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My colleagues rail against everything they hear from the insurance company. My philosophy is a little bit different. I don’t necessarily toe the party line.

In my experience about 50 percent of what I hear from insurance industry "spokespeople" is untrue. That means the other 50 percent is either true or pretty close to it.

One of these "true or pretty close to it" issues is reflected in the recent debate over attempts to privatize workers’ compensation.

Most plaintiffs’ attorneys think it’s a horrible idea. I’m not really sure why they think it’s a horrible idea. Many of them have a hard time explaining their viewpoint. This anti-privatization idea has been forced down the throats of plaintiffs’ attorneys by the Washington State Association for Justice (previously known as the Washington State Trial Lawyers Association).

The insurance industry contends that workers’ compensation can be handled by private companies with greater efficiency and less cost. Based on my experience working with government agencies, it’s hard to argue with the insurance industry’s position.

The biggest abuse or problem with workers’ compensation in its current form is that it perpetuates the injured workers’ disability conviction. It reinforces the idea that injured workers have, e.g., by tearing a muscle or breaking an ankle, somehow gone through a life altering change and are incapable of being productive members of society without substantial retraining and assistance.

Not only does this mindset waste tax dollars, it really impacts injured workers when they pursue third-party claims. The best thing any injured person can do for themselves and their case is get back to work after an injury. Workers’ compensation and the relationships our clients have with the Department of Labor and Industries make it almost impossible for these people to help themselves.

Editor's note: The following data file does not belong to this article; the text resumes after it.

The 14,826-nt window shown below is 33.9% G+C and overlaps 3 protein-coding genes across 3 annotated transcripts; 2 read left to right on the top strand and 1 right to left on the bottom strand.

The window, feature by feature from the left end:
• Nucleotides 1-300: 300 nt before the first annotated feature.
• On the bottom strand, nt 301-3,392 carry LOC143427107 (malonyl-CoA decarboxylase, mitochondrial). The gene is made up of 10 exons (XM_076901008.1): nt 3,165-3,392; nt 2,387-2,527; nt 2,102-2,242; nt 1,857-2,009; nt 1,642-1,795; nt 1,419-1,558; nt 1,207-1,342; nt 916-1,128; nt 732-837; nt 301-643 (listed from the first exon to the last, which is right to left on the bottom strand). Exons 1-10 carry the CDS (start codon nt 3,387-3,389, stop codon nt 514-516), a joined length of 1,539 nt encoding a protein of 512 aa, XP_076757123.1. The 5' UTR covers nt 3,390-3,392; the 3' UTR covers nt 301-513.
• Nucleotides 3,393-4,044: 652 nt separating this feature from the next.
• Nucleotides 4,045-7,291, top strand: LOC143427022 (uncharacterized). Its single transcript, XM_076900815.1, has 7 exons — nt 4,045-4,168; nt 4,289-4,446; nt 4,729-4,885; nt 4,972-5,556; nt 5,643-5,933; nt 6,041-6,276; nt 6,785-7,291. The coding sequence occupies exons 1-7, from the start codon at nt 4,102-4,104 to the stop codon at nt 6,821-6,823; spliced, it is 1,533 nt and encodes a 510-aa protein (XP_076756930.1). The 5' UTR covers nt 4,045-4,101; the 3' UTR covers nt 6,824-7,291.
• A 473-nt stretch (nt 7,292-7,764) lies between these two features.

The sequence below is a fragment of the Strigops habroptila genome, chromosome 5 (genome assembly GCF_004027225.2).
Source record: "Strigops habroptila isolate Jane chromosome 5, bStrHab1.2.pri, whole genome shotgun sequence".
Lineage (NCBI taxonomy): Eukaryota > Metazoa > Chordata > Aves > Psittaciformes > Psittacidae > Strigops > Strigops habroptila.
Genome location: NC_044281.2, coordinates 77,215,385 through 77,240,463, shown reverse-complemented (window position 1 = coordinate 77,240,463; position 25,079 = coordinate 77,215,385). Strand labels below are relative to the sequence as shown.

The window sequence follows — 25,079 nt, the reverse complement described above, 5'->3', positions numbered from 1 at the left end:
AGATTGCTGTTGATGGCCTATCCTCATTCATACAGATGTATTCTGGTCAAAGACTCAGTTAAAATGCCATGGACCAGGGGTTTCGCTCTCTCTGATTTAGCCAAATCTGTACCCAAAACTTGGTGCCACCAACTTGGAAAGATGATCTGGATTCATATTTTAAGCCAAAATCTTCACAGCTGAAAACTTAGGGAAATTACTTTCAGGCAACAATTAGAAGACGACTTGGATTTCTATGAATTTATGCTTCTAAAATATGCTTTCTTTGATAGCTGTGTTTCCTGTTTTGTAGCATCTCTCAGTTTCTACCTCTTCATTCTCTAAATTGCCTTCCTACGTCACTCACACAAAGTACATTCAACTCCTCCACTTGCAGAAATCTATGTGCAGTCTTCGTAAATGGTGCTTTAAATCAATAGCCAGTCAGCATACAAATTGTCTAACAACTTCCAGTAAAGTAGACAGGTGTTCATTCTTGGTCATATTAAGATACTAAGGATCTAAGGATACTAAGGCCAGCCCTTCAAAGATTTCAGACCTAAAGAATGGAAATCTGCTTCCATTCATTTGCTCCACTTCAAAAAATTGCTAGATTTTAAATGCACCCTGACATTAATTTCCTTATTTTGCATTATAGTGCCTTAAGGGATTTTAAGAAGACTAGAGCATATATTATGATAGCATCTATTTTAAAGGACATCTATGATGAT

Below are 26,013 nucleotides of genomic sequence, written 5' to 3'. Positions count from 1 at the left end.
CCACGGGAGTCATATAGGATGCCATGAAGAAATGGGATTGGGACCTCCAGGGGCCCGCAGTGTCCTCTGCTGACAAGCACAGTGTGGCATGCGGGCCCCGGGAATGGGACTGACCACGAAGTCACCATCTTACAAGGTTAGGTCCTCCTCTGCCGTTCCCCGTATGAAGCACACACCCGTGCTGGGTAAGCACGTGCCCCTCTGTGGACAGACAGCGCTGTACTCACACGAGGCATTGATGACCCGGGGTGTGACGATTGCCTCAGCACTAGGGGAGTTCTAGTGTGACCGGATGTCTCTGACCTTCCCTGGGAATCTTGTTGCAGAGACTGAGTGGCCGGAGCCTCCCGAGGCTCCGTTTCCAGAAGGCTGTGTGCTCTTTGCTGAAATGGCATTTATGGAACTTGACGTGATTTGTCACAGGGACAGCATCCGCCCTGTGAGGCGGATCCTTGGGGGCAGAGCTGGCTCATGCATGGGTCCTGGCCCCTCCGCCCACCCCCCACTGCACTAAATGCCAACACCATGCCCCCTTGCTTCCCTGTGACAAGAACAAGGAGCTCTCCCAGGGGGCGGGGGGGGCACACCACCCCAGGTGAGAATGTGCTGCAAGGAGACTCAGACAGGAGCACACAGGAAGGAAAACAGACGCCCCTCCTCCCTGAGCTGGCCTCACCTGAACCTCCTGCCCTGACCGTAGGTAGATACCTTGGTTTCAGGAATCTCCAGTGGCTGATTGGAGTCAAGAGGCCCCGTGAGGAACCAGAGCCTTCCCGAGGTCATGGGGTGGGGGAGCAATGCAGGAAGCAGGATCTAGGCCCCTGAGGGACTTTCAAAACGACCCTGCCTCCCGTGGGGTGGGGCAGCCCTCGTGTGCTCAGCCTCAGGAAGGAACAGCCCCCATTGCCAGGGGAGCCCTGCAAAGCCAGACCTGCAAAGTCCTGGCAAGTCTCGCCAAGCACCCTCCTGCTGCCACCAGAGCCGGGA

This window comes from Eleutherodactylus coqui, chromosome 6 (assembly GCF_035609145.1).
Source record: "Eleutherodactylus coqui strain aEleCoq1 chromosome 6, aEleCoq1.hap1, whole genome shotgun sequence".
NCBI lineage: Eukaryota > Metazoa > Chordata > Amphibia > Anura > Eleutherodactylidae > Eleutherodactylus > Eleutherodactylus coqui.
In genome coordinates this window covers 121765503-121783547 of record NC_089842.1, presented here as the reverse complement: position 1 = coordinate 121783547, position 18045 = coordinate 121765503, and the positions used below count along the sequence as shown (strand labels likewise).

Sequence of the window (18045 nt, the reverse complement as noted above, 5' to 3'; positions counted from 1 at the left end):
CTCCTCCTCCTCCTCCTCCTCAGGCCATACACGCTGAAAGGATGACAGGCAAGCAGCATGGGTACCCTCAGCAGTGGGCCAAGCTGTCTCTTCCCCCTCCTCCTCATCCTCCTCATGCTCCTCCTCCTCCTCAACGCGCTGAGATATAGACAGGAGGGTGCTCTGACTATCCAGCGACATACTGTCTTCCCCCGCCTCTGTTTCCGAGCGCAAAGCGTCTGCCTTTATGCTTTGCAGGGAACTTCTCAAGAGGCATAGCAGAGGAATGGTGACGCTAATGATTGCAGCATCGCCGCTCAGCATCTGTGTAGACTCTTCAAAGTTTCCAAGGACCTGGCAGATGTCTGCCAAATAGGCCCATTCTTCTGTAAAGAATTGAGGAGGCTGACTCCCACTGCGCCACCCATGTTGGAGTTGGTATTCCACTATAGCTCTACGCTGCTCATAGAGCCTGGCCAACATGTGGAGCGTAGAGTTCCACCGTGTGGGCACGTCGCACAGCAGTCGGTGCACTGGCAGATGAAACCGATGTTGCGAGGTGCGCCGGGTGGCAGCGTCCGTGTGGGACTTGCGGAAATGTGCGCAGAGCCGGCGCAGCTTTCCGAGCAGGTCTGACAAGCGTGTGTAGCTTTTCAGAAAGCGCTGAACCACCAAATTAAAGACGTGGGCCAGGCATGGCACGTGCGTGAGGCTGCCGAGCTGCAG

The ongoing and frequently exaggerated relationship with the Department of Labor and Industries not only delays the injured worker’s return to a normal life but it also results in substantial liens being placed against the injured worker’s personal injury case. These liens secure the repayment of benefits the injured worker probably didn’t need to start with.

Liens make it extremely difficult to resolve injured workers’ cases in a way that truly compensates them rather than being a tool to recover money for the Department of Labor and Industries. Benefits paid by the Department frequently keep injured workers in an unsatisfying state of suspended animation (kind of like methadone to a heroin addict) and significantly reduce the amount of money injured workers get at the end of their cases.

It’s really disappointing that so many plaintiffs’ attorneys have decided to toe the party line on this issue. If they took a moment to think about how workers’ compensation in its current form affects them and their clients, I think they’d take a different view.

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